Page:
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'''Hermann Dörnemann''' (May 27, 1893 &ndash; March 2, 2005) of Germany was hailed in the press as the [[longevity|oldest living man]] in the world upon the death of almost 114-year-old American Fred H. Hale, Sr. on November 19, 2004.<ref name=Welt>{{de icon}} [http://www.welt.de/print-wams/article118453/Man_darf_im_Leben_alles_nur_nicht_gruebeln.html "Man darf im Leben alles, nur nicht grübeln"], by Heike Vowinkel, ''[[Die Welt]]'', [[21 November]] [[2004]]. Retrieved [[2007-11-13]].</ref> However, not until Hale's death did Dörnemann's family offer documentation to the ''Guinness Book of World Records'' or to a [[supercentenarian]] researcher, and at that point the claim of Puerto Rican [[Emiliano Mercado del Toro]] was put forward too with documentation that he was born in 1891, almost two years earlier, which was subsequently accepted as well.
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{{Infobox person
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|Hermann Dornemann
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|status = deceased-verified
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|image = Hermann Dörnemann.jpg |image size = 256
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|image hover =
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|caption =
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|sex = Male
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|nationality = German
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|birthyr = 1893
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|birthplace = Essen, Prussia (Rhine Province), Germany
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|deathyr = 2005
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|deathplace = Düsseldorf, North Rhine-Westphalia, Germany
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|sort = Dornemann, Hermann
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}}
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'''Hermann Dornemann''' (German: '''Dörnemann''') (27 May 1893 – 2 March 2005) was a German supercentenarian who was, at the time of his death, the oldest living person in Germany and the oldest validated German man ever. He was the oldest living person in Germany from the death of [[Lina Zimmer]] on 28 August 2004 until his own death six months later. His record as the oldest ever German man was surpassed by [[Gustav Gerneth]] in 2017, although Gerneth's age is not validated.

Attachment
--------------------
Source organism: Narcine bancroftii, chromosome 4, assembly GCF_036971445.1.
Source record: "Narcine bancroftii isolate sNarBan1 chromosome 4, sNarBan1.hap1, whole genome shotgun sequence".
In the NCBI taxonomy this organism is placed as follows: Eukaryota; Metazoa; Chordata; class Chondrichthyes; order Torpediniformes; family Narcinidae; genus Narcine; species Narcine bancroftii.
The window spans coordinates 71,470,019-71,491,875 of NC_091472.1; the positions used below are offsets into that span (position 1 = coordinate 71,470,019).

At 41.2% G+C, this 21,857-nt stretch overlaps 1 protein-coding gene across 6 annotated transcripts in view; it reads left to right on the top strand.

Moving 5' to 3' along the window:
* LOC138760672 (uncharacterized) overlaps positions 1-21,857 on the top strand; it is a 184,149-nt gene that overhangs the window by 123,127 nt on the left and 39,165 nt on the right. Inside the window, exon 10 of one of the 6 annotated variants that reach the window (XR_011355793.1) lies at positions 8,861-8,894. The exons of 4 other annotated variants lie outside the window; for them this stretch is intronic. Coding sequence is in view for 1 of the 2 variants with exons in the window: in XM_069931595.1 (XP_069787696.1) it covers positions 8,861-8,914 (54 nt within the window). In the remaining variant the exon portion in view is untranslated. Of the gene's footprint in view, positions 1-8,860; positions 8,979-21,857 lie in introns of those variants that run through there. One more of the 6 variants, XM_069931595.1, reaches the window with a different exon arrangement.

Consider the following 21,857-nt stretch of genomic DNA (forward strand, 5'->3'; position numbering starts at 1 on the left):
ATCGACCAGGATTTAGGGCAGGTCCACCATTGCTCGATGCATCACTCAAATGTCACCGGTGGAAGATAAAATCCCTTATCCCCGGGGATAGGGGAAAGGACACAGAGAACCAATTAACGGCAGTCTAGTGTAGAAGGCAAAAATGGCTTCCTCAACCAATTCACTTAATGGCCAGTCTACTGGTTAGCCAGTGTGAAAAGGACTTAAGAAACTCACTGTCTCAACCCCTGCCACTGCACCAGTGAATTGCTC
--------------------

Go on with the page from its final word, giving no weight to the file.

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==Biography==
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Hermann Dornemann was born, as youngest of eight siblings, in Essen, district Altessen, on 27 May 1893. His family’s house was connected to the power system when he was aged eight. He was trained to become an engineer. During the World War I, he was wounded by a shot in his upper arm. In 1922, he moved to Ratingen and later to Düsseldorf. He retired in 1959. Dornemann and his wife had two children. Following his wife’s death in 1984, he moved to live with his daughter.
   
In any case, Dörnemann was recognized by the German government as Germany's oldest person for half a year, following the passing of fellow 111-year-old [[Lina Zimmer]] on August 28, 2004, until his own death. He was also very likely the oldest living veteran of the First World War who fought for the Central Powers.
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Being 110 years old, Dornemann was alert but blind since five years. He expressed sadness upon not being able to see his great-grandchildren. He was aware of being one of Germanys oldest living people; however, he also mentioned it was a burden to become that old. He was convinced his family cared about him too well when he was asked about his attitude. Dornemann attributed his longevity to having a beer every day, but also avoiding sports and drinking the water of boiled potatoes, because of its vitamins.
   
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Hermann Dornemann was considered to be the world's oldest living man following the passing of 114 year-old Fred H. Hale on 21 November 2004, what was proven wrong with the validation of [[Emiliano Mercado del Toro]] of Puerto Rico, born in 1891.
   
Dörnemann credited his longevity to drinking "a beer a day".<ref name=DWWorld>[http://www.dw-world.de/dw/article/0,,1219106,00.html "Turning 111 on a Beer a Day"], ''[[Deutsche Welle]]'', [[2004-08-10]]. Retrieved [[2007-11-13]].</ref><ref name=Stern>{{de icon}}[http://www.stern.de/politik/panorama/?id=537285 "Ein Leben in drei Jahrhunderten"],Frank Christiansen/DPA, [[04 March]] [[2005]], ''[[Stern (magazine)|Stern]]''. Retrieved [[2007-11-13]].</ref>
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Dornemann died of pneumonia in a hospital on 2 March 2005, at the age of 111 years, 279 days. He was preceded in death by his son who died in 2003 and by his daughter Rita, one grandchild and two great-grandchildren. He was succeeded as Germany's oldest resident by 110 year-old <!--[[Frieda Mueller|-->Frieda Müller<!--]]--> of Potsdam.